'In this paper Weller demonstrates that, chiefly with "examples from the parishes in and around Bristol and Somerset, that the older church buildings we see today, whilst for the most part still possessing a Medieval structural core, have undergone varying degrees of transformation, sometimes including partial or occasionally total demolition, during the Victorian Age"'.
Part 1 of 2 - Joyce Moss looks at the development of the housing around Bristol Cathedral through from the 16th Century, as well as looking at the history of the buildings and whatever events occurred over the years of its construction. Furthermore, the article includes people who were involved with the monastic properties of the city, and what impact they had on proceedings.
"The early history of Bristol is obscure. Although archaeological excavation is beginning to shed light on the development of the town, the townsmen left no written records to provide a picture of the political framework, within which the town emerged, nor of how power was mediated in the town". Thompson looks at early records of how Bristol was formed, and what events and factors influenced its early development.
"Wills can reveal a great deal more to us than the material value of the dead. As Alex Craven argues here, wills also shed light on some of the ways in which national changes in religious practice impacted upon the lives of women and men in sixteenth century Wiltshire".
"At one time or another, most of us will have encountered Mormon missionaries, often young American men, on the streets of British cities. Few of us, perhaps, know very much about what they believe, or what they are doing here. In fact, Mormons have been spreading the word in Bristol for about 170 years now. But how popular were they when they first arrived? And what sort of people joined the Mormon church in the nineteenth century city? In this article, Chris Ralph goes in search of some answers."
'The restored nave of Bristol Cathedral was designed by George Edmund Street and has generally been regarded as an highly successful attempt to follow, without slavishly copying, the remarkably inventive architecture of the 14th-century chancel. Street was appointed as the architect of the proposed new nave'. In this, Bettey and Warren look at how those involved raised the funding, and the details surrounding its completion and its function as a place of worship was resumed.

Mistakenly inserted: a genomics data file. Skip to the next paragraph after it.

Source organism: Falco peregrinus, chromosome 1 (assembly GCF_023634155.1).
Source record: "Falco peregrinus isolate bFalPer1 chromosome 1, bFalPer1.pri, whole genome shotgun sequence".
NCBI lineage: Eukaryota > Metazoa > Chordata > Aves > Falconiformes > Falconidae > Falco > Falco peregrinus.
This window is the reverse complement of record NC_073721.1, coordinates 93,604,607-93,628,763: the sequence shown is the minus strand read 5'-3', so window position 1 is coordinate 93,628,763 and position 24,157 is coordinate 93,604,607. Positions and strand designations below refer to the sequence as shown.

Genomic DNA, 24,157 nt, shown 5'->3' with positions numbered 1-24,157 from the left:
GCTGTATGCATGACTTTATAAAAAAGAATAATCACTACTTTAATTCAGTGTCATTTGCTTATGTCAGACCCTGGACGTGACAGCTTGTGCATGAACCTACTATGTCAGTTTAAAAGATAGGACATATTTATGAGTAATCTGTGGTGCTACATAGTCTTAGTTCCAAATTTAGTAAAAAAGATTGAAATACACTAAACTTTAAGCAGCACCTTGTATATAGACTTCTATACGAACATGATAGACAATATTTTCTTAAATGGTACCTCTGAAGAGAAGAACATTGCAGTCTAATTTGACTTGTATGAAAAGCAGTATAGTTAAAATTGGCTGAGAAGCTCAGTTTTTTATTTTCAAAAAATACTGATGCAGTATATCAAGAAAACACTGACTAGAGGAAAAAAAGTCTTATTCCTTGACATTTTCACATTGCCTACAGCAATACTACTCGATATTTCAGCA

In this article, Michael Weller looks at two contrasting cases from the Consistory Court, showing the variety of disciplinary cases which occurred in the Diocese of Exeter in the 19th Century. It explores the proceedings that were taken in reaction to individual disciplinary cases, and what punishment befell those who broke the rules.
This article tells the extraordinary story of Robert Cadman and his renowned steeple-flying performances throughout the South-West of England. Remarkably, Cadman hadn’t been the only one. John Penny follows the stories of the original ‘daredevils’ who gathered huge crowds at their dangerous performances and even appeared in the work of William Hogarth. These shocking spectacles were studded with moments of both calamity and ingenious choreography.
In this article, Brian Edwards follow the heritage timeline of Avebury, as well as incorporate the efforts of the heritage authorities to cash in and further popularise the history of Stonehenge and the surrounding area. The timeline stems from John Aubrey introducing Charles II to Avebury in 1663, to the impact that the Five Mile Act had on the surrounding environment.
'There were 18 parish churches crowded in and around the walls of medieval Bristol. Churchwardens' accounts and other sources show that these churches continued to be well-maintained throughout the 16th and 17th centuries , in spite of the destruction of many furnishings of great beauty and value during all the upheavals of the Reformation'. Joseph Bettey looks at the maintenance of parish churches in the Bristol area, and how congregations approached physical alterations to the skin of the building.